Washington — Legislators and others continue to weigh in on reform of the Universal Service Fund program, as the Federal Communications Commission prepares to step in and resolve the debate, most likely by next month, according to sources inside and outside the agency.
There were calls for continued state participation in identifying carriers eligible for the USF — a program designed to shift phone revenue to rural and high-cost phone companies to make phone service widely available at affordable rates — senators stating their support for key elements of telco-based reform plans, and a call from rural phone companies not to kneecap them by moving too much support too quickly from rural phone service to broadband deployment.
In a letter to FCC chairman Julius Genachowski, Arkansas Gov. Mike Beebe said that while he supports USF and intercarrier compensation reform, he could not support a proposal that included pre-emption of a “state’s authority to promote the deployment and adoption of broadband.” Not surprisingly, the National Association of Regulatory Utility Commissioners agreed that pre-emption would be a bad idea.
Elsewhere on the USF front, seven Democratic and Republican senators signed on to a letter, also to the FCC chairman, supporting the pairing up of two industry proposals for USF reform, the so-called ABC plan from the major telcos and the proposal of the Joint Rural Association. The senators said that together, the two plans “appear to present a framework that the commission can use while crafting responsible … reforms.” They advised the FCC to retain “key elements” of the ABC plan, though they were not specific. The letter-signing legislators included Sens. Amy Klobuchar (D-Minn.), John Th une (R-S.D.) and Orrin Hatch (R-Utah).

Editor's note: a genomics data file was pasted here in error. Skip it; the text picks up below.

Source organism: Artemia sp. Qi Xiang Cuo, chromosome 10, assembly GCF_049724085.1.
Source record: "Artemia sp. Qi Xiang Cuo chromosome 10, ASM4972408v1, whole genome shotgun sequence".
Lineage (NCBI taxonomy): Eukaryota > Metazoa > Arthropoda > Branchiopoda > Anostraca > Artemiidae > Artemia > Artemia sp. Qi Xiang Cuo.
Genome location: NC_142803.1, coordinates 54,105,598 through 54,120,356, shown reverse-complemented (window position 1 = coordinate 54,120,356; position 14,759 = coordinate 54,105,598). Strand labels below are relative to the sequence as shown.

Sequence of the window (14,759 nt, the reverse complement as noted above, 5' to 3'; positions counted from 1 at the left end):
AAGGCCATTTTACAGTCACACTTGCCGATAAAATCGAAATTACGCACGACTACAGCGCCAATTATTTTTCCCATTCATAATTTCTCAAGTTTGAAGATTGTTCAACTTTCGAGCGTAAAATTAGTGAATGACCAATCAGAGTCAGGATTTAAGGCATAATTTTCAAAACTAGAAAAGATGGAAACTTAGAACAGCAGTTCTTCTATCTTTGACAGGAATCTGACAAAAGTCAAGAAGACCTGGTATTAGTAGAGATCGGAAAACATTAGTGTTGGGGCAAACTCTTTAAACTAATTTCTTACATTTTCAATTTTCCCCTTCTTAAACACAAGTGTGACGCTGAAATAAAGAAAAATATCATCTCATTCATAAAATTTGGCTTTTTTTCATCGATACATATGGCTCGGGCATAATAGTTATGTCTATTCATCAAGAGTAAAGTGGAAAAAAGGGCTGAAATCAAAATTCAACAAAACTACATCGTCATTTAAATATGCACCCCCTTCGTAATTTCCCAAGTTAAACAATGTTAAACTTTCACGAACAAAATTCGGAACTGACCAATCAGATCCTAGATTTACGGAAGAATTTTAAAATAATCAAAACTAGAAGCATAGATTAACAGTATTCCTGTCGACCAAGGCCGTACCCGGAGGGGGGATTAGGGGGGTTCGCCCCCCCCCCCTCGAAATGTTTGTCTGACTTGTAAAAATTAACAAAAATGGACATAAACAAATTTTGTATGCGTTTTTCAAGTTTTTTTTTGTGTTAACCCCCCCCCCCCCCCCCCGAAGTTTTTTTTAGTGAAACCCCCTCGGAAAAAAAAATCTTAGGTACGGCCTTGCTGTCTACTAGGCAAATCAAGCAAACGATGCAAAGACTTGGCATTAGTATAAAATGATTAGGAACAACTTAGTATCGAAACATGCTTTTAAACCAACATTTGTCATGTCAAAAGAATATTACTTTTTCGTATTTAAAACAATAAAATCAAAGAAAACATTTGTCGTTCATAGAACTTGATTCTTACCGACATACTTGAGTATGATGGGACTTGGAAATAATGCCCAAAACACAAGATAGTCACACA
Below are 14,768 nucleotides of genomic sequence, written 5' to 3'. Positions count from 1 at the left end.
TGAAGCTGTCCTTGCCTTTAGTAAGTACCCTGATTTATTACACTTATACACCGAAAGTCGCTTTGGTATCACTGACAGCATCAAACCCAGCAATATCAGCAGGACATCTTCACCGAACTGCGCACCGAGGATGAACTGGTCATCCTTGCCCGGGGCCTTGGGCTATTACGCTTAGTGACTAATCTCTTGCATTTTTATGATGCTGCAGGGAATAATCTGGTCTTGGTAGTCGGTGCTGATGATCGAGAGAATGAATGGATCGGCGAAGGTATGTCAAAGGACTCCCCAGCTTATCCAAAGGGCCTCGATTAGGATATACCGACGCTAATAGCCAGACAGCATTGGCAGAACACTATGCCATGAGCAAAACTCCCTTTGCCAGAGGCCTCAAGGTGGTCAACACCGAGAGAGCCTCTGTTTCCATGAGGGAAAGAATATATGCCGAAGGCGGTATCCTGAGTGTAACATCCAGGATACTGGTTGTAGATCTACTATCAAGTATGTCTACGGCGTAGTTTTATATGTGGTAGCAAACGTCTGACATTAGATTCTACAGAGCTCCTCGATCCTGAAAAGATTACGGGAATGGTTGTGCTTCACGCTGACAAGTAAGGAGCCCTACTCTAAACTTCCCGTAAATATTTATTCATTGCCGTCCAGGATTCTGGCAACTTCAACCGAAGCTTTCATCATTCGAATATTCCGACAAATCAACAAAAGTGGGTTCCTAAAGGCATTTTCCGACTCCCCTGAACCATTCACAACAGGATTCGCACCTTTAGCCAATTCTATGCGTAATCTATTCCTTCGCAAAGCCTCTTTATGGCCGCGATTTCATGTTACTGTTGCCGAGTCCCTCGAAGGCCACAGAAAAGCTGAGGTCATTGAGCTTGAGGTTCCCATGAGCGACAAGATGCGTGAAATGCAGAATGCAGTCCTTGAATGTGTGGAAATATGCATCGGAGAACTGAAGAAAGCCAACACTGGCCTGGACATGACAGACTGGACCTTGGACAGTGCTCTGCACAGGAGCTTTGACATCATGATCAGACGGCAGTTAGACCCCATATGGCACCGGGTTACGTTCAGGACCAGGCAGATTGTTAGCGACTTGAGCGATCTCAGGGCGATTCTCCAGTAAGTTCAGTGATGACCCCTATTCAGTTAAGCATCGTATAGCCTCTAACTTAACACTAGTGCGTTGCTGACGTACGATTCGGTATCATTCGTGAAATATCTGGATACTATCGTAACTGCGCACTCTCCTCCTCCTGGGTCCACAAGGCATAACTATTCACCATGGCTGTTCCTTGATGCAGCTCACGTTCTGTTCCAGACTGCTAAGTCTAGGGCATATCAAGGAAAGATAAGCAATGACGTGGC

Last week, the National Telecommunications Cooperative Association, the Organization for the Promotion and Advancement of Small Telecommunication Companies (OPASTCO) and the Western Telecommunications Alliance released a commissioned from Missouri State University that found that if the FCC reduced or eliminated phone support to 35 small phone companies in rural Missouri, it could cost 3,500 jobs in that state alone and put a $600 million-plus hit on the state’s economy. Such a move would reduce wages by $162 million through 2016 and reduce tax revenue by about $70 million, the report concluded.